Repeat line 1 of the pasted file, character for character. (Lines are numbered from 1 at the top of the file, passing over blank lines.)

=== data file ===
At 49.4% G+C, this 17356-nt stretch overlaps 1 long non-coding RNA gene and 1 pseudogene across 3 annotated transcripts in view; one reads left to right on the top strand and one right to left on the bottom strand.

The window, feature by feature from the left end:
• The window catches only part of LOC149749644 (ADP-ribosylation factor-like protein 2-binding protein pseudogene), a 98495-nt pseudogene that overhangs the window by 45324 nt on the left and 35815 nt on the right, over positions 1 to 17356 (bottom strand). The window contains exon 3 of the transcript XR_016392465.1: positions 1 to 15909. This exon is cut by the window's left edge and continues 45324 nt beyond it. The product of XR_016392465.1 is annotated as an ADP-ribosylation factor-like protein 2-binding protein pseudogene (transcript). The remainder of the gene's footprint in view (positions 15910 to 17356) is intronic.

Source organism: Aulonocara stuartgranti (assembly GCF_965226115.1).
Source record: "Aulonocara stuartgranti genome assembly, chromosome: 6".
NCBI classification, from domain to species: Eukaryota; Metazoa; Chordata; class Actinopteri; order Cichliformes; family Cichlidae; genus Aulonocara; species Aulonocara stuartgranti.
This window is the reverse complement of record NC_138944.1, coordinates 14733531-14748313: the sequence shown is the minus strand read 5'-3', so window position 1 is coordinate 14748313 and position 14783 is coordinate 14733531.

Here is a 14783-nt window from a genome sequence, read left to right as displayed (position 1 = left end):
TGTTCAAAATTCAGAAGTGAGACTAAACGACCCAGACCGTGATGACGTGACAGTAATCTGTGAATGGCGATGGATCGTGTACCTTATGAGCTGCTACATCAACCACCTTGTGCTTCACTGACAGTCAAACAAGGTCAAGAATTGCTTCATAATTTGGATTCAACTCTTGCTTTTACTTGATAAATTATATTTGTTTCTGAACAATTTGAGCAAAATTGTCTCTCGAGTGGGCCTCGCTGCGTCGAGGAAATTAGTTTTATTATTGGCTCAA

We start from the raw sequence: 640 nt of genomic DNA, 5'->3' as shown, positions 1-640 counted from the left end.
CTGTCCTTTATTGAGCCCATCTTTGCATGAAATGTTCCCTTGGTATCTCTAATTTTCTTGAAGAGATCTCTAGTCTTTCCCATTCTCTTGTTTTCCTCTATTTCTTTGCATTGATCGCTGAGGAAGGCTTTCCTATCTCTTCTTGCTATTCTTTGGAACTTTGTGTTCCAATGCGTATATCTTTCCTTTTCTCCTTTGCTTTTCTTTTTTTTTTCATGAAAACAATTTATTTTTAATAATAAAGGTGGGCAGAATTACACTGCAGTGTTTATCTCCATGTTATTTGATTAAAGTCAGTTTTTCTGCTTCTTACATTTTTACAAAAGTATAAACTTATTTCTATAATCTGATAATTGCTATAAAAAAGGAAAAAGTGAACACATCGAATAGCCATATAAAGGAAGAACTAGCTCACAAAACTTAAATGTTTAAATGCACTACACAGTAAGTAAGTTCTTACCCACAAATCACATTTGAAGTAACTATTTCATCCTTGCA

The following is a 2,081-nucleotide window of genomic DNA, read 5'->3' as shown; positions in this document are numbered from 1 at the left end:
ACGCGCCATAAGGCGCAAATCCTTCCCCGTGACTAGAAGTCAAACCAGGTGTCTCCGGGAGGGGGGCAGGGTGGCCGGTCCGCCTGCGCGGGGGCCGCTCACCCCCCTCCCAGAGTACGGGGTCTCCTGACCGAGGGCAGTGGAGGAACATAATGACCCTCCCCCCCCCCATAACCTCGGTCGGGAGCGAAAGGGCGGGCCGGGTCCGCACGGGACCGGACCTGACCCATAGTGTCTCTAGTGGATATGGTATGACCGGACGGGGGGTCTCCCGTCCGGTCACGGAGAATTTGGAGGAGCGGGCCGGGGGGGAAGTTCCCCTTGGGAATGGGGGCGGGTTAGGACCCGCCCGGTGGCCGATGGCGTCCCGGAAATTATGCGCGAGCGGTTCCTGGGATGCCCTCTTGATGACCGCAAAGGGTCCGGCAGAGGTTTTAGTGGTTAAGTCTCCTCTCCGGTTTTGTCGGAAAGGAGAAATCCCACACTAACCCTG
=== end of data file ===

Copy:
At 49.4% G+C, this 17356-nt stretch overlaps 1 long non-coding RNA gene and 1 pseudogene across 3 annotated transcripts in view; one reads left to right on the top strand and one right to left on the bottom strand.